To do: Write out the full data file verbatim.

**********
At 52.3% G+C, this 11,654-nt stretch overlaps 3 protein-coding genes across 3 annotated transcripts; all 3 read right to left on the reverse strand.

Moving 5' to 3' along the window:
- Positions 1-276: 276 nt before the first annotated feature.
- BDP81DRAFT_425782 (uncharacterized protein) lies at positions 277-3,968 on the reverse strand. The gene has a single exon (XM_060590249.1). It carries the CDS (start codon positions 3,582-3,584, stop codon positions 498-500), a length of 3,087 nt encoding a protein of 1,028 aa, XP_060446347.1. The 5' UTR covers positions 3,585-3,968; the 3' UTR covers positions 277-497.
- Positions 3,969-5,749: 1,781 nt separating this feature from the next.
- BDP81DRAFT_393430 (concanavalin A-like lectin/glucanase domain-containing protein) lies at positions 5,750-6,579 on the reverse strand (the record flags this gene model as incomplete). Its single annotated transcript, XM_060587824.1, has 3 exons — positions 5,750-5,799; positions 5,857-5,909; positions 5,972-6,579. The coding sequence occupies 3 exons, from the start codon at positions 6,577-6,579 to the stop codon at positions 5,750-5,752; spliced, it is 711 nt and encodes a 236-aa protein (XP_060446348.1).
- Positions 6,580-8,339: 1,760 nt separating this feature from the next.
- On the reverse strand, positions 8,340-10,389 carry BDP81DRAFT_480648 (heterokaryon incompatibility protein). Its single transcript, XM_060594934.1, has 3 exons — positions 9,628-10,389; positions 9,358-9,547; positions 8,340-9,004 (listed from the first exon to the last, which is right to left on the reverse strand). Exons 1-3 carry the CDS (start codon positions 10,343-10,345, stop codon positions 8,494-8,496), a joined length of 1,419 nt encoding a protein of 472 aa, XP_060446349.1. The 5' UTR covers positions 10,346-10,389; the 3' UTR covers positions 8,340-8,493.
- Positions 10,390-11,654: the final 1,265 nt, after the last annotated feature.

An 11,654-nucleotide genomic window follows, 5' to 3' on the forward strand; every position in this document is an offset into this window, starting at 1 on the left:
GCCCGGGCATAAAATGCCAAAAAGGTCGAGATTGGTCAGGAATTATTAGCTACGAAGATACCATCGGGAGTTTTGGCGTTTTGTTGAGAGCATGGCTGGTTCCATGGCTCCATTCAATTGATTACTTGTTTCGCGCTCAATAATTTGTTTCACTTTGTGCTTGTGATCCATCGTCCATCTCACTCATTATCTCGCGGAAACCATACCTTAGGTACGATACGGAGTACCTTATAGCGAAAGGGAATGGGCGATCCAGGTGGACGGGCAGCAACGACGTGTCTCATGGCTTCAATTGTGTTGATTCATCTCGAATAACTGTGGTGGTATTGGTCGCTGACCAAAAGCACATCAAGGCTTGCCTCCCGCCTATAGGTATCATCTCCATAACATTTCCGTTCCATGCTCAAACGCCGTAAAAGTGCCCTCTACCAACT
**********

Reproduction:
At 52.3% G+C, this 11,654-nt stretch overlaps 3 protein-coding genes across 3 annotated transcripts; all 3 read right to left on the reverse strand.

Moving 5' to 3' along the window:
- Positions 1-276: 276 nt before the first annotated feature.
- BDP81DRAFT_425782 (uncharacterized protein) lies at positions 277-3,968 on the reverse strand. The gene has a single exon (XM_060590249.1). It carries the CDS (start codon positions 3,582-3,584, stop codon positions 498-500), a length of 3,087 nt encoding a protein of 1,028 aa, XP_060446347.1. The 5' UTR covers positions 3,585-3,968; the 3' UTR covers positions 277-497.
- Positions 3,969-5,749: 1,781 nt separating this feature from the next.
- BDP81DRAFT_393430 (concanavalin A-like lectin/glucanase domain-containing protein) lies at positions 5,750-6,579 on the reverse strand (the record flags this gene model as incomplete). Its single annotated transcript, XM_060587824.1, has 3 exons — positions 5,750-5,799; positions 5,857-5,909; positions 5,972-6,579. The coding sequence occupies 3 exons, from the start codon at positions 6,577-6,579 to the stop codon at positions 5,750-5,752; spliced, it is 711 nt and encodes a 236-aa protein (XP_060446348.1).
- Positions 6,580-8,339: 1,760 nt separating this feature from the next.
- On the reverse strand, positions 8,340-10,389 carry BDP81DRAFT_480648 (heterokaryon incompatibility protein). Its single transcript, XM_060594934.1, has 3 exons — positions 9,628-10,389; positions 9,358-9,547; positions 8,340-9,004 (listed from the first exon to the last, which is right to left on the reverse strand). Exons 1-3 carry the CDS (start codon positions 10,343-10,345, stop codon positions 8,494-8,496), a joined length of 1,419 nt encoding a protein of 472 aa, XP_060446349.1. The 5' UTR covers positions 10,346-10,389; the 3' UTR covers positions 8,340-8,493.
- Positions 10,390-11,654: the final 1,265 nt, after the last annotated feature.

An 11,654-nucleotide genomic window follows, 5' to 3' on the forward strand; every position in this document is an offset into this window, starting at 1 on the left:
GCCCGGGCATAAAATGCCAAAAAGGTCGAGATTGGTCAGGAATTATTAGCTACGAAGATACCATCGGGAGTTTTGGCGTTTTGTTGAGAGCATGGCTGGTTCCATGGCTCCATTCAATTGATTACTTGTTTCGCGCTCAATAATTTGTTTCACTTTGTGCTTGTGATCCATCGTCCATCTCACTCATTATCTCGCGGAAACCATACCTTAGGTACGATACGGAGTACCTTATAGCGAAAGGGAATGGGCGATCCAGGTGGACGGGCAGCAACGACGTGTCTCATGGCTTCAATTGTGTTGATTCATCTCGAATAACTGTGGTGGTATTGGTCGCTGACCAAAAGCACATCAAGGCTTGCCTCCCGCCTATAGGTATCATCTCCATAACATTTCCGTTCCATGCTCAAACGCCGTAAAAGTGCCCTCTACCAACT